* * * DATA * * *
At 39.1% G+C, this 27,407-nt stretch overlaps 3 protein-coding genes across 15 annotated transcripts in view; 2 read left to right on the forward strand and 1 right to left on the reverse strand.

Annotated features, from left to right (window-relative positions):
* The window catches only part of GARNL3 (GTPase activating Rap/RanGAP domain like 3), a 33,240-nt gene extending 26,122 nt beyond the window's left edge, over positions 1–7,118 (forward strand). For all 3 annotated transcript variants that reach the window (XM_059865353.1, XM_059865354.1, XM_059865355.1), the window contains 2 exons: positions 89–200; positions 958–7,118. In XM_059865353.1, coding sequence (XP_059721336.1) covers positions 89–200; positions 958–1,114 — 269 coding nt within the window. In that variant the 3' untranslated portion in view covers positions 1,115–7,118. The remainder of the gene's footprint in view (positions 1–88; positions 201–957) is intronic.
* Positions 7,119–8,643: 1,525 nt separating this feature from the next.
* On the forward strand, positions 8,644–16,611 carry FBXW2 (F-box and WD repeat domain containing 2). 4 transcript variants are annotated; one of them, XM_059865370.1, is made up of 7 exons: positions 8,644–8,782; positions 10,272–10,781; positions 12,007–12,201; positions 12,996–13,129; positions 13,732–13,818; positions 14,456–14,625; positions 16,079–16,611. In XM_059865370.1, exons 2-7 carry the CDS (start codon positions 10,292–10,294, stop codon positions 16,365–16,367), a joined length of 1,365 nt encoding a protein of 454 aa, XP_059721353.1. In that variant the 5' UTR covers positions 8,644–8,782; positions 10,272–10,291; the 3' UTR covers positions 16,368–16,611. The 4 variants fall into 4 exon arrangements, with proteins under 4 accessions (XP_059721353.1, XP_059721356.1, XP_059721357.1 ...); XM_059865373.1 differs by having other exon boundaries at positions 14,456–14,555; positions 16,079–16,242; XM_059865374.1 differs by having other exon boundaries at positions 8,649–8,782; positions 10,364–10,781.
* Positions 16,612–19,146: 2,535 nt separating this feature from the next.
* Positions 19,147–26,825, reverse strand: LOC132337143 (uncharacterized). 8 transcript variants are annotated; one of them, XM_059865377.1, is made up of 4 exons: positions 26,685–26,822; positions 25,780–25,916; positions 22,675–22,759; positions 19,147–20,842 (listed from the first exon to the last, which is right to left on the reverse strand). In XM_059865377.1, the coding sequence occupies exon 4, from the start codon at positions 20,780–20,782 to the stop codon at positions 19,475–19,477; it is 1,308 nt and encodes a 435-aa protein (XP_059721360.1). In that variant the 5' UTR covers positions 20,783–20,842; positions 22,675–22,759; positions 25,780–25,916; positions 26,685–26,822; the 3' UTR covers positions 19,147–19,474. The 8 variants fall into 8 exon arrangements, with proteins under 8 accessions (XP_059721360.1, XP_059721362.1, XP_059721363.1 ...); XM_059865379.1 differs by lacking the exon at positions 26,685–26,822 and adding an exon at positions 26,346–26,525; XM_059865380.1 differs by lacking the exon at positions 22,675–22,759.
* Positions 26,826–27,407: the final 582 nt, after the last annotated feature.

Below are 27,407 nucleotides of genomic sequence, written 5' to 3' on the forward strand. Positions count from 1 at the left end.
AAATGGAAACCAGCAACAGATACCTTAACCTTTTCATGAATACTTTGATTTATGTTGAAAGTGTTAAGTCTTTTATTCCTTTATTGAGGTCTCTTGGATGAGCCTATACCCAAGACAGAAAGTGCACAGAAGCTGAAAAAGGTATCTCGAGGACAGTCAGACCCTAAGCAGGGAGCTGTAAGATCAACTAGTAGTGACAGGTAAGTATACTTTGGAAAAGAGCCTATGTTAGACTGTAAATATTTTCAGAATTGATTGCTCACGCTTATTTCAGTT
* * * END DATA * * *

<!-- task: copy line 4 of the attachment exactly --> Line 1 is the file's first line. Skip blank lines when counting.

* Positions 7,119–8,643: 1,525 nt separating this feature from the next.